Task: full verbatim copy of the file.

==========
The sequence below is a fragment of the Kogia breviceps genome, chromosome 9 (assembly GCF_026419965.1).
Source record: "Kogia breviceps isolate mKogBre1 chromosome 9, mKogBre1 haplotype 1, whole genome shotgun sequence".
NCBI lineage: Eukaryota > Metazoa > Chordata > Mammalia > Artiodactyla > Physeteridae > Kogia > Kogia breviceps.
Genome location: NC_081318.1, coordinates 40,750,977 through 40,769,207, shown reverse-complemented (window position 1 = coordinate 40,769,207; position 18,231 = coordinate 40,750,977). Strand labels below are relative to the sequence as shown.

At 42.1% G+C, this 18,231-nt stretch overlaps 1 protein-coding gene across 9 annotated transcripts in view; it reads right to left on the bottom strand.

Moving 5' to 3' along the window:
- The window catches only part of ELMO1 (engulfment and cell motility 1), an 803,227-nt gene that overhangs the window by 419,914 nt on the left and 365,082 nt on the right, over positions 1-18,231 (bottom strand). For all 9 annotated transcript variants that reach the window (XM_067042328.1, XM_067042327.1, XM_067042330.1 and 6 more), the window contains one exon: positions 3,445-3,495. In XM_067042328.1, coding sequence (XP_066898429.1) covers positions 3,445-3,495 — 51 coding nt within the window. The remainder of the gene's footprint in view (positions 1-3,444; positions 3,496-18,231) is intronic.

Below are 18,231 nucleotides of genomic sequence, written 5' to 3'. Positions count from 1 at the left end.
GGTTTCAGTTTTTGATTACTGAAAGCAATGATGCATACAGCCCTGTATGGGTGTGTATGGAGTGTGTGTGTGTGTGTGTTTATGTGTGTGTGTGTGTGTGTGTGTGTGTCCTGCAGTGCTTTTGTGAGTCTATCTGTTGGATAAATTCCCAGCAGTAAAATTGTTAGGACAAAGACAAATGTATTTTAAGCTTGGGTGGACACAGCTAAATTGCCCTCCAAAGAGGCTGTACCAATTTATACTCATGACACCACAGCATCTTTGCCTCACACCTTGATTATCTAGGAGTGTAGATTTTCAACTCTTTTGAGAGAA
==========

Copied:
The sequence below is a fragment of the Kogia breviceps genome, chromosome 9 (assembly GCF_026419965.1).
Source record: "Kogia breviceps isolate mKogBre1 chromosome 9, mKogBre1 haplotype 1, whole genome shotgun sequence".
NCBI lineage: Eukaryota > Metazoa > Chordata > Mammalia > Artiodactyla > Physeteridae > Kogia > Kogia breviceps.
Genome location: NC_081318.1, coordinates 40,750,977 through 40,769,207, shown reverse-complemented (window position 1 = coordinate 40,769,207; position 18,231 = coordinate 40,750,977). Strand labels below are relative to the sequence as shown.

At 42.1% G+C, this 18,231-nt stretch overlaps 1 protein-coding gene across 9 annotated transcripts in view; it reads right to left on the bottom strand.

Moving 5' to 3' along the window:
- The window catches only part of ELMO1 (engulfment and cell motility 1), an 803,227-nt gene that overhangs the window by 419,914 nt on the left and 365,082 nt on the right, over positions 1-18,231 (bottom strand). For all 9 annotated transcript variants that reach the window (XM_067042328.1, XM_067042327.1, XM_067042330.1 and 6 more), the window contains one exon: positions 3,445-3,495. In XM_067042328.1, coding sequence (XP_066898429.1) covers positions 3,445-3,495 — 51 coding nt within the window. The remainder of the gene's footprint in view (positions 1-3,444; positions 3,496-18,231) is intronic.

Below are 18,231 nucleotides of genomic sequence, written 5' to 3'. Positions count from 1 at the left end.
GGTTTCAGTTTTTGATTACTGAAAGCAATGATGCATACAGCCCTGTATGGGTGTGTATGGAGTGTGTGTGTGTGTGTGTTTATGTGTGTGTGTGTGTGTGTGTGTGTGTCCTGCAGTGCTTTTGTGAGTCTATCTGTTGGATAAATTCCCAGCAGTAAAATTGTTAGGACAAAGACAAATGTATTTTAAGCTTGGGTGGACACAGCTAAATTGCCCTCCAAAGAGGCTGTACCAATTTATACTCATGACACCACAGCATCTTTGCCTCACACCTTGATTATCTAGGAGTGTAGATTTTCAACTCTTTTGAGAGAA